I went to the store the night before and bought cinnamon rolls and chocolate chip muffins.  Honestly, I worried that they would forget to come even though I personally reminded each of them on Monday.  I also (per Emdin’s suggestion) asked an Assistant Principal to stop by during the meeting to congratulate them on being chosen to be my advisers.

At 6:55 the first student arrived.  Within 3 minutes, all four were there, had taken some food and were gathered in the circle.  Emdin says that this first session has two goals: to establish the rules for the cogen and to let them have a positive experience of helping you with something.  That something should be simple, and one of his suggestions is “what is something I can do at the beginning or ending of class that will make our experience more positive?”

As one young man was entering, he asked me: so, Dr. Patrick, how is your morning so far? I told him that it was still pretty rough for me since it was so early.  He responded.  “Yeah.  I think that you never get to see us except on the bad side of the day.”  It was a simple but very revealing comment. He was calm, sleepy and thoughtful. I agreed with him and brought that observation into our short discussion.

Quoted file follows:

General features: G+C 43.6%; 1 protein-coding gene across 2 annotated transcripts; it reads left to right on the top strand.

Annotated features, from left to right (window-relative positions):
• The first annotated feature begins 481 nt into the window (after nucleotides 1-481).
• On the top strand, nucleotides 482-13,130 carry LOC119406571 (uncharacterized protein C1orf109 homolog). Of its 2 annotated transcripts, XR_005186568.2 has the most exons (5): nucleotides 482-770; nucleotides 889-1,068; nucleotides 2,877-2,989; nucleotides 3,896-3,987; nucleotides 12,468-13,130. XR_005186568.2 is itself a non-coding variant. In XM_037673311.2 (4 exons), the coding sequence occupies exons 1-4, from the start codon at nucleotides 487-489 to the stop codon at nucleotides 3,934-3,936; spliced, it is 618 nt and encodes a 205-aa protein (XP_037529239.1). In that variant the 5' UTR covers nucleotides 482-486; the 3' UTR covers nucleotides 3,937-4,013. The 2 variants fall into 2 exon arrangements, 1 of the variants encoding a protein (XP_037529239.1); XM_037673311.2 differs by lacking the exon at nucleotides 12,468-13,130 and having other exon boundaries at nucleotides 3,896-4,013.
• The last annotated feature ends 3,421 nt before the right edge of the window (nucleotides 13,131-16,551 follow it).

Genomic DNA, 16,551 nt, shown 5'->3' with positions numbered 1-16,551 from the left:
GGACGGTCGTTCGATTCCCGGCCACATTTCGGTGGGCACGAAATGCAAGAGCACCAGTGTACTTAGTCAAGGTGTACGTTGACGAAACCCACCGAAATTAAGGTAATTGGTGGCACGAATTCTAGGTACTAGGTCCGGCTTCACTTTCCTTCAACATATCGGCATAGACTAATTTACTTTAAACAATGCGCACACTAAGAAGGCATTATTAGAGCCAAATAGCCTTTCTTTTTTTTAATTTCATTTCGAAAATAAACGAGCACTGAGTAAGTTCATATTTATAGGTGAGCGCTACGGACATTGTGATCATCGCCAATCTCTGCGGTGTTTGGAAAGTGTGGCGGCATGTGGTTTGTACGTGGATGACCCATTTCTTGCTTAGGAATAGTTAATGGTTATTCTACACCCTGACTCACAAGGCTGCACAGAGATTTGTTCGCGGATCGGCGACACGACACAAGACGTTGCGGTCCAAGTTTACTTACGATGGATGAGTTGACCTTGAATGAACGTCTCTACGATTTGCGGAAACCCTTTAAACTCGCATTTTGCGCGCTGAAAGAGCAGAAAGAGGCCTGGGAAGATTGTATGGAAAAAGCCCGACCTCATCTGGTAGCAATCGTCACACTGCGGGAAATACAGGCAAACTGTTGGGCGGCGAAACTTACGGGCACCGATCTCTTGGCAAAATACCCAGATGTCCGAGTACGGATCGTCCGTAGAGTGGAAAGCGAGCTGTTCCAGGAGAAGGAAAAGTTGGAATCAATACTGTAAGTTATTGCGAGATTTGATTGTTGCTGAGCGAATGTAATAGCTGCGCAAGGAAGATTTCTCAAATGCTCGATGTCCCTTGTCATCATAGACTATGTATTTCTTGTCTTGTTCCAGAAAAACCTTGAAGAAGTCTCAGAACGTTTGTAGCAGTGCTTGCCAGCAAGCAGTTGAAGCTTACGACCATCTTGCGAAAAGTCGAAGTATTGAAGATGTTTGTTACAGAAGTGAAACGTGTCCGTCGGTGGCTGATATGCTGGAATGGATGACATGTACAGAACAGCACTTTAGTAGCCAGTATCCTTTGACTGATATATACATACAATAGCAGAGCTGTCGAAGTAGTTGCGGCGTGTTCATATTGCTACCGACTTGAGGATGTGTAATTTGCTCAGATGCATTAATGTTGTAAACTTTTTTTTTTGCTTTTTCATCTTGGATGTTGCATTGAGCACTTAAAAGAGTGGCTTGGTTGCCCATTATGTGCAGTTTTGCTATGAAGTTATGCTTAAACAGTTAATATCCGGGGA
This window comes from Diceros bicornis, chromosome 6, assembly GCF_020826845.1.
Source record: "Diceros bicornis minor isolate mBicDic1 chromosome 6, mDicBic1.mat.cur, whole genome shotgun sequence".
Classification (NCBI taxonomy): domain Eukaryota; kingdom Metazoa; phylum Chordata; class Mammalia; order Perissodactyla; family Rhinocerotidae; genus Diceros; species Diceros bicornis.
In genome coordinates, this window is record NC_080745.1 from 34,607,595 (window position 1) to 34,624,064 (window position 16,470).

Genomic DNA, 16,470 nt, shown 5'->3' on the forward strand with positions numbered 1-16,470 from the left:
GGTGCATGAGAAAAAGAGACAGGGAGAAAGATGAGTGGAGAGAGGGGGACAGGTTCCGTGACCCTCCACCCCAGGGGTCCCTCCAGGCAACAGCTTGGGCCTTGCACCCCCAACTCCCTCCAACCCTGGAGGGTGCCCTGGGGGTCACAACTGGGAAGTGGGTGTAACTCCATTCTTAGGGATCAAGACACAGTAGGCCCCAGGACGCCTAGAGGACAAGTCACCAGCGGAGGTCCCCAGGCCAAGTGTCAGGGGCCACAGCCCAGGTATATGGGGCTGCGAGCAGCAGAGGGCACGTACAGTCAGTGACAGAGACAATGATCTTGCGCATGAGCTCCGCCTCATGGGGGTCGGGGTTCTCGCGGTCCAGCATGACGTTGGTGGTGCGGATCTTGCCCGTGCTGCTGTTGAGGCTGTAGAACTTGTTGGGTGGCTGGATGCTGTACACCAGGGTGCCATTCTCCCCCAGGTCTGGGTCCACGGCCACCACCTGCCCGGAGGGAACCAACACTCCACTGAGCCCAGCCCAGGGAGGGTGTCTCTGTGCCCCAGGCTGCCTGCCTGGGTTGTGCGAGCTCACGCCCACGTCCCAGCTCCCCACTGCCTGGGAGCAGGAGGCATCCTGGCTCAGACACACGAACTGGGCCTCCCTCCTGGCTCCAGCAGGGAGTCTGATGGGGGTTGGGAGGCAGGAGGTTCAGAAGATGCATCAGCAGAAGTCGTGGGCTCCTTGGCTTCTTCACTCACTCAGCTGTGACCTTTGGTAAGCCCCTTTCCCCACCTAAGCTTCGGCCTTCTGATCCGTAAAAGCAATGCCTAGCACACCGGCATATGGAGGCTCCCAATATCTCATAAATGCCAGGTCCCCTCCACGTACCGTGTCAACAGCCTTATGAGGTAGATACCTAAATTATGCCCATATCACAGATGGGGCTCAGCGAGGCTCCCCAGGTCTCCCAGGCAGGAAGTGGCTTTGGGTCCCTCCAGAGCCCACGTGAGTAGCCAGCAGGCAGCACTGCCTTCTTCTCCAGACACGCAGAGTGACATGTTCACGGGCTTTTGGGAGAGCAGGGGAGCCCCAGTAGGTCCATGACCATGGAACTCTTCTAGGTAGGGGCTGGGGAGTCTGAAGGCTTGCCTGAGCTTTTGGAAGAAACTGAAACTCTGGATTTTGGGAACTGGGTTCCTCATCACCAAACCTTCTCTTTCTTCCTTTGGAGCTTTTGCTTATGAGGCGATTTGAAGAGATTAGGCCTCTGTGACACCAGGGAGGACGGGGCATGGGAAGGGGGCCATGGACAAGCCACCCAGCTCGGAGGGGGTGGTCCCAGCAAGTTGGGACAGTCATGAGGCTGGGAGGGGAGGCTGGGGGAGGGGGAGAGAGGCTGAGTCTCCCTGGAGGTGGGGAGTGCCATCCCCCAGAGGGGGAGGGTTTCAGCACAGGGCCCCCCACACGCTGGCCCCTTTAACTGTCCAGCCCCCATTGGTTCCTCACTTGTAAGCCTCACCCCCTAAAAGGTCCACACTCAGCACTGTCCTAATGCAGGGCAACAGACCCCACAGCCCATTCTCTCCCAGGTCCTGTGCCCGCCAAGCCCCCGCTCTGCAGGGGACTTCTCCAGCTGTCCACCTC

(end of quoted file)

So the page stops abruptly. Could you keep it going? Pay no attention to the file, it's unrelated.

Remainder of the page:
While they enjoyed their food, I explained what a cogen was and that I appreciated their willingness to help me make our class a better class. I told them that our cogen group had three rules (straight from Emdin):

  • There is no special person in the group–especially me just because I am the teacher.  While I am the Latin expert and quite frankly the expert on teaching, I am not an expert on their experience or what it means to be a 16, 17 or 18 year old.  I am not an expert on what it means to learn in my class or what it means to be a student in this school.  We all bring some expertise to this, and that’s why I asked them to help.  None of us is special. All are important.
  • There is only one mic.  I had already begun using this idea and phrase in class to mean: when someone is talking we all agree to give them our full attention. It also means that everyone gets equal time.
  • We all agree to work on and take individual responsibility for the ideas that will make our class better.  We leave our meetings with an action plan, and we are all responsible.